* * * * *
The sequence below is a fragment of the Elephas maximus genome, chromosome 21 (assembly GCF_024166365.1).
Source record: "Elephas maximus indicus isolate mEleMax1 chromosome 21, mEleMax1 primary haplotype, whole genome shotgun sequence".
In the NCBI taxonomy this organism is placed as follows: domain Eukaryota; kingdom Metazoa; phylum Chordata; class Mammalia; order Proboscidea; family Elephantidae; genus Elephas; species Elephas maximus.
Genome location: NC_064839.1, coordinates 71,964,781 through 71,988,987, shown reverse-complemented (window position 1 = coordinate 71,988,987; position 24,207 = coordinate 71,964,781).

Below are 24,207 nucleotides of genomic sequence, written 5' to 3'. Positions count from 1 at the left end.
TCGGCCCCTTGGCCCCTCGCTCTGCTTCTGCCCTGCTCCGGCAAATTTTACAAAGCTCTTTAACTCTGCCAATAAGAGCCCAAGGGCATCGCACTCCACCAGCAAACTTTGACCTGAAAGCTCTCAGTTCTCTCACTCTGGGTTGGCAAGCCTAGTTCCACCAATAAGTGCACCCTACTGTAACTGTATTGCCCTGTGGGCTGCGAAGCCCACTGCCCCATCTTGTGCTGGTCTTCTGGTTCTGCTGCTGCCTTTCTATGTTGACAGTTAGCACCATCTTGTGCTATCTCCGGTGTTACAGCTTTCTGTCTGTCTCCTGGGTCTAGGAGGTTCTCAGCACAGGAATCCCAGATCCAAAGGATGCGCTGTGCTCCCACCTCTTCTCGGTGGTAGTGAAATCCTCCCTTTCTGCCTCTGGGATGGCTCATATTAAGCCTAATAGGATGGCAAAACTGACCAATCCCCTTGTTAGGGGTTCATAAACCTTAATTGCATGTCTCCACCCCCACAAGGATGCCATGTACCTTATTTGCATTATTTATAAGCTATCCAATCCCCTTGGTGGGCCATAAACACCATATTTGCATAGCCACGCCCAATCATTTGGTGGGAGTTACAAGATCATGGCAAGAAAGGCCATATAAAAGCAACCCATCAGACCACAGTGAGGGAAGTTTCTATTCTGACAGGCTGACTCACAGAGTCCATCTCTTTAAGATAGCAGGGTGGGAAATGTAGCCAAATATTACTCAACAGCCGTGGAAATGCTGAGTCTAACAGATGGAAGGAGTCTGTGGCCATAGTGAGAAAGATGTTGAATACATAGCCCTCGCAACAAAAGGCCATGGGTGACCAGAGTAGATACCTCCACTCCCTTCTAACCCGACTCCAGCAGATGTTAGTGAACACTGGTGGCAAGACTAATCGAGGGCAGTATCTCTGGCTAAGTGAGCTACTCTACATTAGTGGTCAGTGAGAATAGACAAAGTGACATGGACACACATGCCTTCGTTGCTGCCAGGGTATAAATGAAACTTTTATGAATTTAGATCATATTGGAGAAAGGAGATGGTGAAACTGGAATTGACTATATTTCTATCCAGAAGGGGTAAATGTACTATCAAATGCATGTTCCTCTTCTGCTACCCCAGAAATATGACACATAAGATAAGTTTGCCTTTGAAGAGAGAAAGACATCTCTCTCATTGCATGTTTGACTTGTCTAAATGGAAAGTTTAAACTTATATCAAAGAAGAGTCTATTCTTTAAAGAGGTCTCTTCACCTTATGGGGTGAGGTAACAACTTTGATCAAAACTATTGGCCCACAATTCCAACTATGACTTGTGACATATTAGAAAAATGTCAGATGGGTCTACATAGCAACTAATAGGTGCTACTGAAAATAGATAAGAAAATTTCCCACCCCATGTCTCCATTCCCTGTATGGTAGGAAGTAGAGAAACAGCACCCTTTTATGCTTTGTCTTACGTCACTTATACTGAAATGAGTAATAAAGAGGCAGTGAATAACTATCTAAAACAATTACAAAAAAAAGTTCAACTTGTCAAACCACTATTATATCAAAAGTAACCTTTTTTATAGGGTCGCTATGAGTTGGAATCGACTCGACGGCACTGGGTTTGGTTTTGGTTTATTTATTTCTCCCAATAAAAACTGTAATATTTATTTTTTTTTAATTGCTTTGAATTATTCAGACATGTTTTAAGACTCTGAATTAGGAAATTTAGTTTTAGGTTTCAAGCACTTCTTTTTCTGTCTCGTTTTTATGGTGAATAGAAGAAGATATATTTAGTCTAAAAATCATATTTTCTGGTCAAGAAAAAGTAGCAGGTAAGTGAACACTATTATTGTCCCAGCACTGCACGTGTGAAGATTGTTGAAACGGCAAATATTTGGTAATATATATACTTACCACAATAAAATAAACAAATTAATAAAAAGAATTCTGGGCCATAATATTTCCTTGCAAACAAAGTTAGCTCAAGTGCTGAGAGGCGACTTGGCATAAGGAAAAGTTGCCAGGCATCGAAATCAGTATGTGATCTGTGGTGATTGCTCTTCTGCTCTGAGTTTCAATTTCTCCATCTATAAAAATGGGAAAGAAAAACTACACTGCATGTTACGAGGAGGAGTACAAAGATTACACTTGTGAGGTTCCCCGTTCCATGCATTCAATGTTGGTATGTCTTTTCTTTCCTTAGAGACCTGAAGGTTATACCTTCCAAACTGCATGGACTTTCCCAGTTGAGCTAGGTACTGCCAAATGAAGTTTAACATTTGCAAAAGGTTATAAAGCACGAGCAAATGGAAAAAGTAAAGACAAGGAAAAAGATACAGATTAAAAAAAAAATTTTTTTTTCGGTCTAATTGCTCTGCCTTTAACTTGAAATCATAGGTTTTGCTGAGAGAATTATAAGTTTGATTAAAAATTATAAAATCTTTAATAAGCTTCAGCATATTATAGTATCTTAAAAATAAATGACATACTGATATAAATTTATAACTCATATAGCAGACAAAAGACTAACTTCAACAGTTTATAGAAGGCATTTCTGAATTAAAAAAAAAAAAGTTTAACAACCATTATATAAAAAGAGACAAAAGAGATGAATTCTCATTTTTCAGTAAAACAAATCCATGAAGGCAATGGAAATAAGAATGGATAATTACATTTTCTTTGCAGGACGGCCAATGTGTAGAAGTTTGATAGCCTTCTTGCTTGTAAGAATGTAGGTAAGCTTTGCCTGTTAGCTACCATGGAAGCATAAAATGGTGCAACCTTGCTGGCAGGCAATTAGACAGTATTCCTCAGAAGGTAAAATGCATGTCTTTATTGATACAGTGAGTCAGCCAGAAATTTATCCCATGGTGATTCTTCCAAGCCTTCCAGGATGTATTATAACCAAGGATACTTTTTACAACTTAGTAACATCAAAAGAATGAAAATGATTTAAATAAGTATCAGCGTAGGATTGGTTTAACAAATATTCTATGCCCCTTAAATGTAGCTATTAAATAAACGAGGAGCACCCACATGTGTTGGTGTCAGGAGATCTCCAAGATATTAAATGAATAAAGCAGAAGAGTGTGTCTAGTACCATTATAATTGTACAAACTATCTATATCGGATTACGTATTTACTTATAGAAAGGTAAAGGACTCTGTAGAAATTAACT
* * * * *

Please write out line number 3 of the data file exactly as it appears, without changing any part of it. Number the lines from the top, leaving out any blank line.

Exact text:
In the NCBI taxonomy this organism is placed as follows: domain Eukaryota; kingdom Metazoa; phylum Chordata; class Mammalia; order Proboscidea; family Elephantidae; genus Elephas; species Elephas maximus.